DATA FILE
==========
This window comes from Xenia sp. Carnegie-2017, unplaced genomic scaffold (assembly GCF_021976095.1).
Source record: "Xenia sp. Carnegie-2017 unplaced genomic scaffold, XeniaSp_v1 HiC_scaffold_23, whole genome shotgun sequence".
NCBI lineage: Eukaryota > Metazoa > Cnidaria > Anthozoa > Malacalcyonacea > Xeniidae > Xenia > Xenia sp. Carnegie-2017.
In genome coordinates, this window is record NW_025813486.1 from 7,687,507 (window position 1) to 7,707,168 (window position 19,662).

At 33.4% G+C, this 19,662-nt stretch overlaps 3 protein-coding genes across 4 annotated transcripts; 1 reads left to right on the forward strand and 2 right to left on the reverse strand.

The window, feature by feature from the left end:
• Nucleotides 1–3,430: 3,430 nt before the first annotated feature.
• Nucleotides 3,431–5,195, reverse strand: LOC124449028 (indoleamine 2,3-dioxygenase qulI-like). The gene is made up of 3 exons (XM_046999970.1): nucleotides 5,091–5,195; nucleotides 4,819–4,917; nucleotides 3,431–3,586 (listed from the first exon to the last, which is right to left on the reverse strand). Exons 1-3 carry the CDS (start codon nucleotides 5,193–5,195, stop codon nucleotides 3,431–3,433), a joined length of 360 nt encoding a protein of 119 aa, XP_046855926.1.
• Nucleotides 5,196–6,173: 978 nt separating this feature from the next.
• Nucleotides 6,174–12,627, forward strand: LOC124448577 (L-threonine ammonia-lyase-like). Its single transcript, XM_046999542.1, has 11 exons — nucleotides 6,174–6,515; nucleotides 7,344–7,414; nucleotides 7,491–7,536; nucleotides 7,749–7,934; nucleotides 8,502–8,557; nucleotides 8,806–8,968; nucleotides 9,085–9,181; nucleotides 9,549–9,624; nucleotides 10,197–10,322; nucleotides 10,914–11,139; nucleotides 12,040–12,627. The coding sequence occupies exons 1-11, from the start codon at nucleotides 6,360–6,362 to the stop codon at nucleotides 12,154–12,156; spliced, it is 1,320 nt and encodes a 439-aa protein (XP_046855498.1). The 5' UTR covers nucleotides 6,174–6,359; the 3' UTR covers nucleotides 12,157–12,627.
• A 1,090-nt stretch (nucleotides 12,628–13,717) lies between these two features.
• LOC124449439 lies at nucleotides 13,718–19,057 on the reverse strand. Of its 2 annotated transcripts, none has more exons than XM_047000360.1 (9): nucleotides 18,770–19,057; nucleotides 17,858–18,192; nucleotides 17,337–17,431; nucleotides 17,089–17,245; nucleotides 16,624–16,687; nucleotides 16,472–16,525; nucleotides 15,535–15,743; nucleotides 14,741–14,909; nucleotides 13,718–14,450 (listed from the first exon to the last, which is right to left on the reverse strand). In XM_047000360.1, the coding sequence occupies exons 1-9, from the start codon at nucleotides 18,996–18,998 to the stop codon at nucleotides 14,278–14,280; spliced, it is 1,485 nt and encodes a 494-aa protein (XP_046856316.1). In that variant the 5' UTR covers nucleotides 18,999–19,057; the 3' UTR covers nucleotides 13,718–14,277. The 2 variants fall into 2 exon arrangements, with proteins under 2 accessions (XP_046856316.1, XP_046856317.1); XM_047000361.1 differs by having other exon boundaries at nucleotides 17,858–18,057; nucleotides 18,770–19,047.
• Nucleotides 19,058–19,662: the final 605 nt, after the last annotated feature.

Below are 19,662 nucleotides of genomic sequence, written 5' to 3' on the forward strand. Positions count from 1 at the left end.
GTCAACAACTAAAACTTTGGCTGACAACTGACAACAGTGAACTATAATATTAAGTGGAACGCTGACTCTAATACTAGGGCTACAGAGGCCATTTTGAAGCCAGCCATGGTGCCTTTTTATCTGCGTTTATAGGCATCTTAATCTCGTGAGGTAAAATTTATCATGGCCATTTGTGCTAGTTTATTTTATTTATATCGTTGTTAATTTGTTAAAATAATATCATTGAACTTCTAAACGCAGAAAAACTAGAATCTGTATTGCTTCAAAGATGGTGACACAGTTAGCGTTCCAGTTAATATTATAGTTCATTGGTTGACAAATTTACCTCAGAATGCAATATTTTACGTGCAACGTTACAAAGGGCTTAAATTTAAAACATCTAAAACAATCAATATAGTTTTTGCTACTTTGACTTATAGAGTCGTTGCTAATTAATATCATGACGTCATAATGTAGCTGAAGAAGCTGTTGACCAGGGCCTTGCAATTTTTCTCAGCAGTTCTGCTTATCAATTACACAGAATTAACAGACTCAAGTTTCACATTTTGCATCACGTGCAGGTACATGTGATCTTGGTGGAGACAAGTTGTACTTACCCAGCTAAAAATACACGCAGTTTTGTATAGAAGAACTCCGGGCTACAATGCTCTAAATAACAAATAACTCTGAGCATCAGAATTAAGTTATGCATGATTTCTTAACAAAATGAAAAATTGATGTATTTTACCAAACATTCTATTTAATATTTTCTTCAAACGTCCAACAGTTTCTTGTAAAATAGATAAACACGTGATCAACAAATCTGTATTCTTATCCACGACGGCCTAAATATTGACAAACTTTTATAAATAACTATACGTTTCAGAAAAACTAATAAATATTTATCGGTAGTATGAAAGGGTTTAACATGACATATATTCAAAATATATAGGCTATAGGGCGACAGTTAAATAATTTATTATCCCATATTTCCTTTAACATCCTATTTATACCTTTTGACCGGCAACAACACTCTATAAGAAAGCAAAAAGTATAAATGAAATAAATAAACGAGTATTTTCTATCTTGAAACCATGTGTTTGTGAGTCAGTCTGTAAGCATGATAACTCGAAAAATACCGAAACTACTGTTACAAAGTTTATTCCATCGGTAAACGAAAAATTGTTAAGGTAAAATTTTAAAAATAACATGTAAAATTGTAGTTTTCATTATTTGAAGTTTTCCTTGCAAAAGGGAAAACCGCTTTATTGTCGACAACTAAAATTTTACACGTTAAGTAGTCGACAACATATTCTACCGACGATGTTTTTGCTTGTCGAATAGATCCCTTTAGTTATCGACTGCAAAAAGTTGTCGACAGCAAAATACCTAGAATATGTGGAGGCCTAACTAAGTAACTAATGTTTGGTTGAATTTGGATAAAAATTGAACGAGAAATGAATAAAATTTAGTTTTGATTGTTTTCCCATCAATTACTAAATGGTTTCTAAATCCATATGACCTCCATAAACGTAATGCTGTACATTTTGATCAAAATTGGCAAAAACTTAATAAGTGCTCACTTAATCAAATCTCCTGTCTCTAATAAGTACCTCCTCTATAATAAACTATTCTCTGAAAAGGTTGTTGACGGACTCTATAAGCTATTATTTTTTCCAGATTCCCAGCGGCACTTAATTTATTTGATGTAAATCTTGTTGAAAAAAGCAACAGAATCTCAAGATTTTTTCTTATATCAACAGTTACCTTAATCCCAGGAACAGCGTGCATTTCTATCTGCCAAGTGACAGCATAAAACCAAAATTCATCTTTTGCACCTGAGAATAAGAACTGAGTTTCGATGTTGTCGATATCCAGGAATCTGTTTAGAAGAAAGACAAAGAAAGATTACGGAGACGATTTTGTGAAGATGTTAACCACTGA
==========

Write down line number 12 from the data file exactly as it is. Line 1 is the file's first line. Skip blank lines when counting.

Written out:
• LOC124449439 lies at nucleotides 13,718–19,057 on the reverse strand. Of its 2 annotated transcripts, none has more exons than XM_047000360.1 (9): nucleotides 18,770–19,057; nucleotides 17,858–18,192; nucleotides 17,337–17,431; nucleotides 17,089–17,245; nucleotides 16,624–16,687; nucleotides 16,472–16,525; nucleotides 15,535–15,743; nucleotides 14,741–14,909; nucleotides 13,718–14,450 (listed from the first exon to the last, which is right to left on the reverse strand). In XM_047000360.1, the coding sequence occupies exons 1-9, from the start codon at nucleotides 18,996–18,998 to the stop codon at nucleotides 14,278–14,280; spliced, it is 1,485 nt and encodes a 494-aa protein (XP_046856316.1). In that variant the 5' UTR covers nucleotides 18,999–19,057; the 3' UTR covers nucleotides 13,718–14,277. The 2 variants fall into 2 exon arrangements, with proteins under 2 accessions (XP_046856316.1, XP_046856317.1); XM_047000361.1 differs by having other exon boundaries at nucleotides 17,858–18,057; nucleotides 18,770–19,047.